In this synod, the subject was again discussed, and some errors in relation to repentance, which Piscator was said to have taught. The professor sent letters to the synod, written in a very gentle and conciliatory style, containing explanations, palliations and vindications of the doctrines which he
had embraced and taught. On the subject of repentance, the synod express their approbation of the explanations which he had given, and reiterate their disapprobation of his views, respecting the active obedience of Christ. Their tone, however, is lowered in a very remarkable manner, Felix Huguet, a minister of the gospel in Dauphiny, had written and published in Geneva an answer to Piscator's writings, in which he acted contrary to a standing decree of the general synod--that no minister should publish a book, without the consent of the consistory or presbytery to which he belonged, a license which Huguet had not obtained from the consistory of Dauphiny. The synod declare that “he incurred a grievous censure," and say, with great emphasis, that the book of Piscator against which Huguet wrote, had not been published, and applaud the conduct of the magistrates of Geneva, in endeavoring to suppress his book. They also express high approbation of the style of Piscator's letters, in explanation of his views. Sohnis presented to the synod his reply, which was approved as orthodox, but he was not allowed to publish it, “ least," as they say, “ the peace of the church should be disturbed.” In all these proceedings, we discover, that during the four years, which had elapsed since the meeting of the synod of Gap, the tone of the orthodox in the Gallic church, had suffered a most inauspicious relaxation. What was the cause? We have hinted at it before. The duke of Sully, the duke de Bouillon, the king's sister, and many other illustrious personages of the protestant faith, formed a part of Henry's court, where the catholic religion prevailed; and their attachment to the unbending course which was held by Cal. vin, Beza, and their immediate successors, was greatly weakened. Accommodation was becoming the fashion of the times, the warmth of opposition to the catholic errors had greatly cooled, and this coolness began to manifest itself in all the acts of discipline, which related to the errors that were making inroads upon the church. The protestant nobility had political projects, for the attainment of which, the preservation of harmony and the appearance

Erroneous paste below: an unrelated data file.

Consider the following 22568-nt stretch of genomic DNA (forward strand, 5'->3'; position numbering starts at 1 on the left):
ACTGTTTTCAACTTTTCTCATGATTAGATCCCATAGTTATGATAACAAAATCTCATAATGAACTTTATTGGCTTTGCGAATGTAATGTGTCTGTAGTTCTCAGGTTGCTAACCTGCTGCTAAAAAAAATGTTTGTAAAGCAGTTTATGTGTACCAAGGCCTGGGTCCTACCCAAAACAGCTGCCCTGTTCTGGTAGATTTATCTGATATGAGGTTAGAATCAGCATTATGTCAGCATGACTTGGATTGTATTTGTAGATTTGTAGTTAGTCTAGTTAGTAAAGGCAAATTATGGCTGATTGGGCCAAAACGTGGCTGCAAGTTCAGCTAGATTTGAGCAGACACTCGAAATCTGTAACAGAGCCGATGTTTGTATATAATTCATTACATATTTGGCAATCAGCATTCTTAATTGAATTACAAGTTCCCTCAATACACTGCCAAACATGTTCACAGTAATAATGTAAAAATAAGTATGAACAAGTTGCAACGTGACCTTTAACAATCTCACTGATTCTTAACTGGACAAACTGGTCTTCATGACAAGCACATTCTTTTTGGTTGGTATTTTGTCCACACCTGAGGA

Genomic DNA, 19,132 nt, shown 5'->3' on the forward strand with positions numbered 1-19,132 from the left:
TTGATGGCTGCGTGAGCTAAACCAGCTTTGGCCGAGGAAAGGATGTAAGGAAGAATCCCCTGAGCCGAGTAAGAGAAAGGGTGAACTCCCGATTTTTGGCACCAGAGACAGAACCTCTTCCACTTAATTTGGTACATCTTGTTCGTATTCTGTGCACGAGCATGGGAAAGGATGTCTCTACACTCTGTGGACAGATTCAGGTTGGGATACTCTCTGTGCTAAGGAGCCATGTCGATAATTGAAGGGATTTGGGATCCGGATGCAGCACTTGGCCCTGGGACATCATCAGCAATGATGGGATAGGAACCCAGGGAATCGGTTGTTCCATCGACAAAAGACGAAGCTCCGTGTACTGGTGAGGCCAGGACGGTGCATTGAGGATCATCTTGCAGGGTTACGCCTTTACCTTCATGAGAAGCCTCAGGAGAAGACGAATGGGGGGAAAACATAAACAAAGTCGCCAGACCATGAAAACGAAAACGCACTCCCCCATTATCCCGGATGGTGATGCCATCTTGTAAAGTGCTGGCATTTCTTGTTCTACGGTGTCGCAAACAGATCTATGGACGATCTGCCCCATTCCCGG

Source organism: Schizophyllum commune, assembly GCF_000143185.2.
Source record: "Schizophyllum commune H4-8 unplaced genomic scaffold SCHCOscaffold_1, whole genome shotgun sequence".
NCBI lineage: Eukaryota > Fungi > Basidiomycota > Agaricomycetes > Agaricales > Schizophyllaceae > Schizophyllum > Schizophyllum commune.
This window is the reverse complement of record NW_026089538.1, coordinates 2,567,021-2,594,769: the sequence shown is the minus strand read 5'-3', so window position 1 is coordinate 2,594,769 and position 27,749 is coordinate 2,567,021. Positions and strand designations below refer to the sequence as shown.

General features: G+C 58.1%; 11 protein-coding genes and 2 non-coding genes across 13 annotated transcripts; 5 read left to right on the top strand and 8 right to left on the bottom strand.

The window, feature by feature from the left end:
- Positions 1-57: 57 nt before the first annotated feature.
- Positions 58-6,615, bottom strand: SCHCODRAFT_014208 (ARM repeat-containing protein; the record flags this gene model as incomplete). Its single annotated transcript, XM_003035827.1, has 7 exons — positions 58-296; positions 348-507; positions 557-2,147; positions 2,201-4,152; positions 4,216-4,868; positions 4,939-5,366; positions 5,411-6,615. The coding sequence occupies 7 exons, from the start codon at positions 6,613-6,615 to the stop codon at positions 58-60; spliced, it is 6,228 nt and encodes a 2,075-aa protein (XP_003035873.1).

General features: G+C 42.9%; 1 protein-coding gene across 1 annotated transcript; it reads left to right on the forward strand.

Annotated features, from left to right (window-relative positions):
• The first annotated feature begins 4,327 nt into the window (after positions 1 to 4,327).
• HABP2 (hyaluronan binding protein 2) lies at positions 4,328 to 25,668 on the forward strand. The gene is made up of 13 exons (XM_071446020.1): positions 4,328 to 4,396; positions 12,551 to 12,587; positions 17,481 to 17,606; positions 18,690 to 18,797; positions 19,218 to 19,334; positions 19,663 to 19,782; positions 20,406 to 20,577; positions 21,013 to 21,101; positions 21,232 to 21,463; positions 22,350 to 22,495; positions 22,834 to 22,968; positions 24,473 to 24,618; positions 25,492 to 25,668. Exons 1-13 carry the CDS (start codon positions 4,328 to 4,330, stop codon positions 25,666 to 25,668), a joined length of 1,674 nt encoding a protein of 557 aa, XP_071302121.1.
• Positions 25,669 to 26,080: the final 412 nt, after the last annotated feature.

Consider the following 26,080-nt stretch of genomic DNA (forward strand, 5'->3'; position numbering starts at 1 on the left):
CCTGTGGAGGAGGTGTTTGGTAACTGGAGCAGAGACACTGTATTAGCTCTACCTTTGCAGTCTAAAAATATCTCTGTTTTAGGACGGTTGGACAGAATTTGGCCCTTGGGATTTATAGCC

of strength must be preserved, though at the expense of truth. To these views, the protestant ministers, as they have too often done in other instances, permitted themselves to become subservient. The very great favour shown to Pisca. tor on this occasion, was owing, at least in part, to the inter• ference of the earl of Nassau, who wrote warmly in his favour to Regnault. The synod was presented with the Earl's letters, in which he promises to prevent Piscator's notions from spreading, “ provided he receive no provocation from any public writings.” This was intended to prevent the book written by Sohnis, from appearing before the world, with the sanction of the synod, and it had the desired effect. A vote of thanks to the Earl was passed, “ for his pious intentions,” and a promise made that no provocation should be given. Thus the cause of truth was betrayed, as an apology for which, they caused that Confession of Faith, which they were trampling underfoot, to be read over, and it was unanimously approved and sworn to by the deputies. That the spirit which prevailed in this synod has not beeo misunderstood appears from their proceedings in relation to an intimation given by the king, that the publication of that article in the confession, in which the pope is called Antichrist, would be highly offensive to him. The synod pusillanimously decreed, in a conditional manner, that the obnoxious article should not be printed, and that his majesty should be humbly intreated to prevent any one from being injured for what had been done in relation to this affair. Thus we see the protestant church in France rapidly sinking into a state of general debility. Still it contained a great body of learned, illustrious, pious and faithful divines, among whom may be named as the most distinguished Peter de Moulin, better known by the name of Molinæus. This great and good man saw, in its full extent, the evil which threatened the church, and employed his utmost efforts to avert it. He under. took to answer the errors which were spreading from the University of Herborne, in which work he employed four years. It was written in Latin, and the manuscripts were Taid before the synod of Privas, which appointed a com